What is more, when we look more deeply into the chapter we find that the people here referred to not only had their lives overruled by God but were themselves intent on the Lord's business and ready to take responsibility for His interests. They were not just passengers, just people who happened to come and go, individuals in the crowd; they each got involved to the utmost in the affairs of the kingdom of Christ. Paul's comments and allusions make it clear that the gospel was furthered and the churches established because these men and women put the Lord's interests before everything else, in their work and in their journeys. They had the urge of the divine imperative. Like their Lord before them, their lives were not at the mercy of chance but characterised by the word "must", just as His was.

In the final book of the Bible we are told of the book of life being opened, but we are also informed that there are other records which relate to our personal histories: "the books were opened" (Revelation 20:12). May it be that these books represent God's evaluation of the lives of His children? If so, what will be the eternal verdict concerning my life? What will the books have to say of my response to the divine imperatives of grace in my life? Thank God that all my sins are blotted out by the wonder-working power of the blood of Christ, so that there can be no accusations against me. Of that we can all be certain. But I have to realise that although there is no mention of my faults, there will also be no record of any personal features or virtues which seem to assume so much importance to me now. No, what will be recorded for eternity will surely be that which has been true of me "in Christ". It is what is being enacted daily in my life and walk with God which will be written there, and that alone is what matters. What will history - God's history - say about me? What will be His verdict?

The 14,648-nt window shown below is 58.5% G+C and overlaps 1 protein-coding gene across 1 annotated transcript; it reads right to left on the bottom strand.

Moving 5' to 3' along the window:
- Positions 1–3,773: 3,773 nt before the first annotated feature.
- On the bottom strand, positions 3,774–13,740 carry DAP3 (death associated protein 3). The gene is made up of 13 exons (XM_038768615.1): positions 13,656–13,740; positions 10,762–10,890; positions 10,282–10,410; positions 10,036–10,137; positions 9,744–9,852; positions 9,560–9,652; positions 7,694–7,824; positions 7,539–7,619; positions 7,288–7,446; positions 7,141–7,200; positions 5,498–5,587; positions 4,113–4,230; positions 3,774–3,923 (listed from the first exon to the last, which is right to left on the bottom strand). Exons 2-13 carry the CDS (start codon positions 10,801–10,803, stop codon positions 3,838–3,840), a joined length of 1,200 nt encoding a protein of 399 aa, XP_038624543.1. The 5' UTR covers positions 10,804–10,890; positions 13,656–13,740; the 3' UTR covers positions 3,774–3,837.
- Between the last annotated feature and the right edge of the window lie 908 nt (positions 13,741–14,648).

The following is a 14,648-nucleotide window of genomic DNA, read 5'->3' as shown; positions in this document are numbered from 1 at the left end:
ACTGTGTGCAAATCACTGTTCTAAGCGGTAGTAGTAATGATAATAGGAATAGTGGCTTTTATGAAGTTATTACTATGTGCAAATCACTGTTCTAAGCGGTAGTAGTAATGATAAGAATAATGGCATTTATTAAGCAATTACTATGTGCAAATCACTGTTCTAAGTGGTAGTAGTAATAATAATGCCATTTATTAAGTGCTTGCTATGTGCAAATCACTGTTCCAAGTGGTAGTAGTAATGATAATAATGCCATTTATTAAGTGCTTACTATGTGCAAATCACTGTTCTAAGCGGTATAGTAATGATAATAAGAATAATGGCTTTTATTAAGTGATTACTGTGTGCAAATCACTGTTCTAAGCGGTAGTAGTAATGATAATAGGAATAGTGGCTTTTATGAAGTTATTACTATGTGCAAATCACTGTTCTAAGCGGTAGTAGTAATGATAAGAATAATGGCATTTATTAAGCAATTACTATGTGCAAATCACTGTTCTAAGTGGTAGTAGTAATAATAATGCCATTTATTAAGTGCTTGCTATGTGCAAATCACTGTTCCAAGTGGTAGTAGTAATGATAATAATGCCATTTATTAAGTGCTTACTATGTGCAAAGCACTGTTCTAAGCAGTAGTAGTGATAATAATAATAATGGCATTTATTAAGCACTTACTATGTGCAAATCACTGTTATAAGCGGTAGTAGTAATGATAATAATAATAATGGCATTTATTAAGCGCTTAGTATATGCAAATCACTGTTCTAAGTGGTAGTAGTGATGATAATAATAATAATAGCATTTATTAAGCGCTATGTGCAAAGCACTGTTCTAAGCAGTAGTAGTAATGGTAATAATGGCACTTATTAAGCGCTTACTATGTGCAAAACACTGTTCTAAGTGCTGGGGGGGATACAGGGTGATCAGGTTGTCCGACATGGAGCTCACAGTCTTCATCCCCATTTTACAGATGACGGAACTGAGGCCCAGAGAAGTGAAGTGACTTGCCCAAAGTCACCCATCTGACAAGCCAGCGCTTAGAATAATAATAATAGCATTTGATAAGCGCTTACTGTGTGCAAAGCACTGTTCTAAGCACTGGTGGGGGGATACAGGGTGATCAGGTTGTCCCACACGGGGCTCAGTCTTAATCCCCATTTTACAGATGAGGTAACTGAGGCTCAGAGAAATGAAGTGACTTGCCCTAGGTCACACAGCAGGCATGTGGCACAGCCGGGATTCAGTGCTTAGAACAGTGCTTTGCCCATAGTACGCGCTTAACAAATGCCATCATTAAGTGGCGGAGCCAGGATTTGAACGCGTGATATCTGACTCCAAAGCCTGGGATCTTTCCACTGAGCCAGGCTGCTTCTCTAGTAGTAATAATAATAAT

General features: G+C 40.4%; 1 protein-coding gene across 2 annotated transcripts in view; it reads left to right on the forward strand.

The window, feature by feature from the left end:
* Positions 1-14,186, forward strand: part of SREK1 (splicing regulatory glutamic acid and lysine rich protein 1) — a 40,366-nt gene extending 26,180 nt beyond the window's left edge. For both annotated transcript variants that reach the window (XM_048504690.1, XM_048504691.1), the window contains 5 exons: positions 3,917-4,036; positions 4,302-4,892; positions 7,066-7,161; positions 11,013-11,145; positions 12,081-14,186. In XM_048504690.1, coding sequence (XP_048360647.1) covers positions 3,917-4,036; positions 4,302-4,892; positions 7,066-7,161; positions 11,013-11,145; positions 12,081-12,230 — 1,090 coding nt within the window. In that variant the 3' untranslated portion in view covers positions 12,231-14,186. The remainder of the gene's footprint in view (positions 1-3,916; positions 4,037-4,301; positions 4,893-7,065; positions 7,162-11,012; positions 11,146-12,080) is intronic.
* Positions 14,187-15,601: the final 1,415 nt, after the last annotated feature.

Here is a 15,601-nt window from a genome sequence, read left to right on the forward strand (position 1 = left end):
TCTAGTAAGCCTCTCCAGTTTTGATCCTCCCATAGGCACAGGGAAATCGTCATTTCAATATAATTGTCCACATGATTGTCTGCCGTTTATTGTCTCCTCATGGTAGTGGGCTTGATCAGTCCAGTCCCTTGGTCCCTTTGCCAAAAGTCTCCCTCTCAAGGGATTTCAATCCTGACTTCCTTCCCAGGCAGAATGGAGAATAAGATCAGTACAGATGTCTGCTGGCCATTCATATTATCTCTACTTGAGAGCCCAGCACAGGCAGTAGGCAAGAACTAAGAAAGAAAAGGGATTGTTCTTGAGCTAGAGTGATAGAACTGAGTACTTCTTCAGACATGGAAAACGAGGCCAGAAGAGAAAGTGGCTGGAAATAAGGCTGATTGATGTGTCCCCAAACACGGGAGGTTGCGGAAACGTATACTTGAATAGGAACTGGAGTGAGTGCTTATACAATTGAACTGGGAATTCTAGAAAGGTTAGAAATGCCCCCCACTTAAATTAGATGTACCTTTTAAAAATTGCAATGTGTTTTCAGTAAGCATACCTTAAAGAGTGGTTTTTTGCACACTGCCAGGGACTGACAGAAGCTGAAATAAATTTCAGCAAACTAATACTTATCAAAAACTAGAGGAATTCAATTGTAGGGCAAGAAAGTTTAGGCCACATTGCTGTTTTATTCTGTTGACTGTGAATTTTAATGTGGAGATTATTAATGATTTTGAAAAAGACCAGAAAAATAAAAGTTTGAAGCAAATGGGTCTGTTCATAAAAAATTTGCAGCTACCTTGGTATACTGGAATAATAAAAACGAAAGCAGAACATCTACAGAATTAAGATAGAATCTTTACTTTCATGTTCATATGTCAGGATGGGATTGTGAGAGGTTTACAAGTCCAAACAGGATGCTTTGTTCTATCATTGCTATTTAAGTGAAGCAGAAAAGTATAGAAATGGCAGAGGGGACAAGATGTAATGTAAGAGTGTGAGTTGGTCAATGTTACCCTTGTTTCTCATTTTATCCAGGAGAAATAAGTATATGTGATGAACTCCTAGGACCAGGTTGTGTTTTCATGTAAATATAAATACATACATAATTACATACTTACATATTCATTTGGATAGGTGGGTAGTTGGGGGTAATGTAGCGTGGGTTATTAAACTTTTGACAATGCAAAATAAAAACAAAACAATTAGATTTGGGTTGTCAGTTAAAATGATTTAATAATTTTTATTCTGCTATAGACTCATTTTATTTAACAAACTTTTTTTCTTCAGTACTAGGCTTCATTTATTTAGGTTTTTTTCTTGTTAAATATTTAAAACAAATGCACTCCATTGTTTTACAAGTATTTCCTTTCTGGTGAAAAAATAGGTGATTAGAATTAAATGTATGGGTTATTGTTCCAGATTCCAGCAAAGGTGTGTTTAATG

In the case of these people, it was Paul's own life which had been enriched by them, as he readily acknowledged. Phoebe had "succoured" him; Priscilla and Aquila had "laid down their necks" for him; Rufus's mother had been like a mother to him and Tertius wrote for him. None of these were apostles, yet by helping Paul they had contributed something, however small, to an apostolic ministry. They could not do it all, and neither for that matter could he, but the whole divine purpose was realised because each played their part, labouring in Christ and for Christ.

So the reading of this heartening list of Paul's friends challenges us as to how much our lives are counting for God as the days go by. We are led to believe that the apostle could not always give such cheerful comments on those whom he knew and worked with. There were unhappy exceptions, those who, like Demas, seem to have shrugged aside divine imperatives and taken their own course. They are not mentioned here. Paul writes appreciatively of each of those who in simplicity remained devoted to the Lord Jesus.

It is people who matter! Nobody is a nonentity in Christ. There is a place for each one of us in the divine record. And when the stories written in the books are disclosed, we will exclaim, as Paul does at the end of this chapter and this Letter to the Romans: "To the only wise God, through Jesus Christ... be glory for ever." Amen.

From "Toward the Mark" May-June 1988.